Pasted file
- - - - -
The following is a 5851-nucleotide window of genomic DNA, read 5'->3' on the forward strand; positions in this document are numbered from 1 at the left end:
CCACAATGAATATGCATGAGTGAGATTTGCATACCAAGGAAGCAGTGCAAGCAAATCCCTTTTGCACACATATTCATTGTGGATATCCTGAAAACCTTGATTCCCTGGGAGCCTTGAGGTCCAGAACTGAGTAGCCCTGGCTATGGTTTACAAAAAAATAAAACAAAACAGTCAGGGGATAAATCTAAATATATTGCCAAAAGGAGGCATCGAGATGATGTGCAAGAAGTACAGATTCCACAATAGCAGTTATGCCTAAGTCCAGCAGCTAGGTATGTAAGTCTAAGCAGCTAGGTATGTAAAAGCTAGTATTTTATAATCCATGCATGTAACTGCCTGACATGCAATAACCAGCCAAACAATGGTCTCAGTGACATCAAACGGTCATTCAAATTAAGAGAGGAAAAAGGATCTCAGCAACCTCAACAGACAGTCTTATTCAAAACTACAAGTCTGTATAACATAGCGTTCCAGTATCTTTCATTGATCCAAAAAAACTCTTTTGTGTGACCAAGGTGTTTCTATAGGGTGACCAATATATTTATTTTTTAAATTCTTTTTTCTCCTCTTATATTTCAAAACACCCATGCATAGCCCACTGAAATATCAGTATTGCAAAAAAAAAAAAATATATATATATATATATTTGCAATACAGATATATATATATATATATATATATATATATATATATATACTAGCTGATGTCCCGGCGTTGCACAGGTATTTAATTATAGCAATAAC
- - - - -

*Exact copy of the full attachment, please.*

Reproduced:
The following is a 5851-nucleotide window of genomic DNA, read 5'->3' on the forward strand; positions in this document are numbered from 1 at the left end:
CCACAATGAATATGCATGAGTGAGATTTGCATACCAAGGAAGCAGTGCAAGCAAATCCCTTTTGCACACATATTCATTGTGGATATCCTGAAAACCTTGATTCCCTGGGAGCCTTGAGGTCCAGAACTGAGTAGCCCTGGCTATGGTTTACAAAAAAATAAAACAAAACAGTCAGGGGATAAATCTAAATATATTGCCAAAAGGAGGCATCGAGATGATGTGCAAGAAGTACAGATTCCACAATAGCAGTTATGCCTAAGTCCAGCAGCTAGGTATGTAAGTCTAAGCAGCTAGGTATGTAAAAGCTAGTATTTTATAATCCATGCATGTAACTGCCTGACATGCAATAACCAGCCAAACAATGGTCTCAGTGACATCAAACGGTCATTCAAATTAAGAGAGGAAAAAGGATCTCAGCAACCTCAACAGACAGTCTTATTCAAAACTACAAGTCTGTATAACATAGCGTTCCAGTATCTTTCATTGATCCAAAAAAACTCTTTTGTGTGACCAAGGTGTTTCTATAGGGTGACCAATATATTTATTTTTTAAATTCTTTTTTCTCCTCTTATATTTCAAAACACCCATGCATAGCCCACTGAAATATCAGTATTGCAAAAAAAAAAAAATATATATATATATATATTTGCAATACAGATATATATATATATATATATATATATATATATATATATACTAGCTGATGTCCCGGCGTTGCACAGGTATTTAATTATAGCAATAAC